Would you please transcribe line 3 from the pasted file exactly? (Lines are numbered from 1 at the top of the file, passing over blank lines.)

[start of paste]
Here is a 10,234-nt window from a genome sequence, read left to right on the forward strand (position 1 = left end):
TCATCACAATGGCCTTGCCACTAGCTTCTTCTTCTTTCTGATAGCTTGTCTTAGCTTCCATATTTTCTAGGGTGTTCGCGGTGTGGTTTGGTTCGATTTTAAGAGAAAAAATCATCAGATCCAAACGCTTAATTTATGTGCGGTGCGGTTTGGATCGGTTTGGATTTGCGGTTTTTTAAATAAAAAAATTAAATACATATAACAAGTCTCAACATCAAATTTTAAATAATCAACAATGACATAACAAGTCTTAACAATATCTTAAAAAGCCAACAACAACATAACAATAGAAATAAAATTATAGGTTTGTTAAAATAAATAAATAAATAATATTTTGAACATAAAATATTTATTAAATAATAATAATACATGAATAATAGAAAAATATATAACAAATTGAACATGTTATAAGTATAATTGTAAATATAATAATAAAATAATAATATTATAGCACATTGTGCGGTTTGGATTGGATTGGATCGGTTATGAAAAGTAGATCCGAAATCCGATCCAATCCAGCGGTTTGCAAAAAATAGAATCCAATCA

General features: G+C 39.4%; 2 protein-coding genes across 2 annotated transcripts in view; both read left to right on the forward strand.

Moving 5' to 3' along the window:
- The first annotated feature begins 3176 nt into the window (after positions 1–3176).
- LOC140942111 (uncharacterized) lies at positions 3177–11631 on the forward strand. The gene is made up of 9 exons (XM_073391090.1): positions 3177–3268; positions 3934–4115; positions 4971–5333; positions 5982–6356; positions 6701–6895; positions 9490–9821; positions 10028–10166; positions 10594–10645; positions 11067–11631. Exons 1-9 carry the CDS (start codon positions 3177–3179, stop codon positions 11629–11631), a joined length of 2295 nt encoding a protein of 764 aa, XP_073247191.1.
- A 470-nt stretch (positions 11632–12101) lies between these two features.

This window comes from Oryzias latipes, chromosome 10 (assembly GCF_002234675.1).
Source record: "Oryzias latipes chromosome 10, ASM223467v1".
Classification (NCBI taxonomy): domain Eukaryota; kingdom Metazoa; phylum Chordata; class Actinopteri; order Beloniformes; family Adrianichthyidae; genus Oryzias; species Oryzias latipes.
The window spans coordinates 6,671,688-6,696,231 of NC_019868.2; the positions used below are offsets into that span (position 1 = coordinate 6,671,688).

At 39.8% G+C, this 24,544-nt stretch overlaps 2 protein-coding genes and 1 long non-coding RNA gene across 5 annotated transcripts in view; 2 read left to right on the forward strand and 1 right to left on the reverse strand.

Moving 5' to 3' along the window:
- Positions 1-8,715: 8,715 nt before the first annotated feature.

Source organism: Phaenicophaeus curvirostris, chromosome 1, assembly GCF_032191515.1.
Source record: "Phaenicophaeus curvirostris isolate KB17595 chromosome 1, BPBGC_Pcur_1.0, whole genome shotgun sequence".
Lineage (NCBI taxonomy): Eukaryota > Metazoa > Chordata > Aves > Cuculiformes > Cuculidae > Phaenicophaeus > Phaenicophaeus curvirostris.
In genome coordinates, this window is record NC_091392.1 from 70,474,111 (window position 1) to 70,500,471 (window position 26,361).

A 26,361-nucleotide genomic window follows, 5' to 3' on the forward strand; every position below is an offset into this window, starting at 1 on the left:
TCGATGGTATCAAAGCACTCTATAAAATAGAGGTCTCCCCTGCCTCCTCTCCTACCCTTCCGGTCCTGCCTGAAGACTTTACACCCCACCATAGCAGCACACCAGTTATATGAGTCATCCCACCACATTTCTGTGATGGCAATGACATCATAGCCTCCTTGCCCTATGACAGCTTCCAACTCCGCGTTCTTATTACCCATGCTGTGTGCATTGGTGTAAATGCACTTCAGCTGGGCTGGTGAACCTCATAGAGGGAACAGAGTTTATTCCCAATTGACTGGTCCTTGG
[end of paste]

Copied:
General features: G+C 39.4%; 2 protein-coding genes across 2 annotated transcripts in view; both read left to right on the forward strand.